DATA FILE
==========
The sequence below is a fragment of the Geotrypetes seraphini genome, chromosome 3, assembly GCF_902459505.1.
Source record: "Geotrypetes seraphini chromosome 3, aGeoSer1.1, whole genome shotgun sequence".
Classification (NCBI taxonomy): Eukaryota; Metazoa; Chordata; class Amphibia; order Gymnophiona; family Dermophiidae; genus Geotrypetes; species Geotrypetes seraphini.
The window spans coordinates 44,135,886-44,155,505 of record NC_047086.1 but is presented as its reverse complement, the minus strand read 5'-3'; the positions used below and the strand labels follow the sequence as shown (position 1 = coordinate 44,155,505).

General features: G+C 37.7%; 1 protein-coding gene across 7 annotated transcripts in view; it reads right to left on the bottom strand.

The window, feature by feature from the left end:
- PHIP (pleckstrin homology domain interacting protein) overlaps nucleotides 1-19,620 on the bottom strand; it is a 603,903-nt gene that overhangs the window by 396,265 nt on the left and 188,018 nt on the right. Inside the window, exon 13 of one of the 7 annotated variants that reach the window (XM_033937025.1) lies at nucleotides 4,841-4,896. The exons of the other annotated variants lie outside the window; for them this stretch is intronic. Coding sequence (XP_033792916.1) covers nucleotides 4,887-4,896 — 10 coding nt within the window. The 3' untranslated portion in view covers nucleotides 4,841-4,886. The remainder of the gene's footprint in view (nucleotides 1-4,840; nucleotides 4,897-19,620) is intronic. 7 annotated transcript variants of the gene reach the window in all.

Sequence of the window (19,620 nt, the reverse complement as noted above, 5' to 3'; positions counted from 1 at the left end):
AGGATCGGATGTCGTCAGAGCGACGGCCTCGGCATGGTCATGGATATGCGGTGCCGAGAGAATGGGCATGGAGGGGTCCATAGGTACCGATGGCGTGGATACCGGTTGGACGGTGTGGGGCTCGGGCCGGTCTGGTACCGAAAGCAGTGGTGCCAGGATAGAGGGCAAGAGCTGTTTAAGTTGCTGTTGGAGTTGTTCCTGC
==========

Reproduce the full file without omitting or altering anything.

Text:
The sequence below is a fragment of the Geotrypetes seraphini genome, chromosome 3, assembly GCF_902459505.1.
Source record: "Geotrypetes seraphini chromosome 3, aGeoSer1.1, whole genome shotgun sequence".
Classification (NCBI taxonomy): Eukaryota; Metazoa; Chordata; class Amphibia; order Gymnophiona; family Dermophiidae; genus Geotrypetes; species Geotrypetes seraphini.
The window spans coordinates 44,135,886-44,155,505 of record NC_047086.1 but is presented as its reverse complement, the minus strand read 5'-3'; the positions used below and the strand labels follow the sequence as shown (position 1 = coordinate 44,155,505).

General features: G+C 37.7%; 1 protein-coding gene across 7 annotated transcripts in view; it reads right to left on the bottom strand.

The window, feature by feature from the left end:
- PHIP (pleckstrin homology domain interacting protein) overlaps nucleotides 1-19,620 on the bottom strand; it is a 603,903-nt gene that overhangs the window by 396,265 nt on the left and 188,018 nt on the right. Inside the window, exon 13 of one of the 7 annotated variants that reach the window (XM_033937025.1) lies at nucleotides 4,841-4,896. The exons of the other annotated variants lie outside the window; for them this stretch is intronic. Coding sequence (XP_033792916.1) covers nucleotides 4,887-4,896 — 10 coding nt within the window. The 3' untranslated portion in view covers nucleotides 4,841-4,886. The remainder of the gene's footprint in view (nucleotides 1-4,840; nucleotides 4,897-19,620) is intronic. 7 annotated transcript variants of the gene reach the window in all.

Sequence of the window (19,620 nt, the reverse complement as noted above, 5' to 3'; positions counted from 1 at the left end):
AGGATCGGATGTCGTCAGAGCGACGGCCTCGGCATGGTCATGGATATGCGGTGCCGAGAGAATGGGCATGGAGGGGTCCATAGGTACCGATGGCGTGGATACCGGTTGGACGGTGTGGGGCTCGGGCCGGTCTGGTACCGAAAGCAGTGGTGCCAGGATAGAGGGCAAGAGCTGTTTAAGTTGCTGTTGGAGTTGTTCCTGC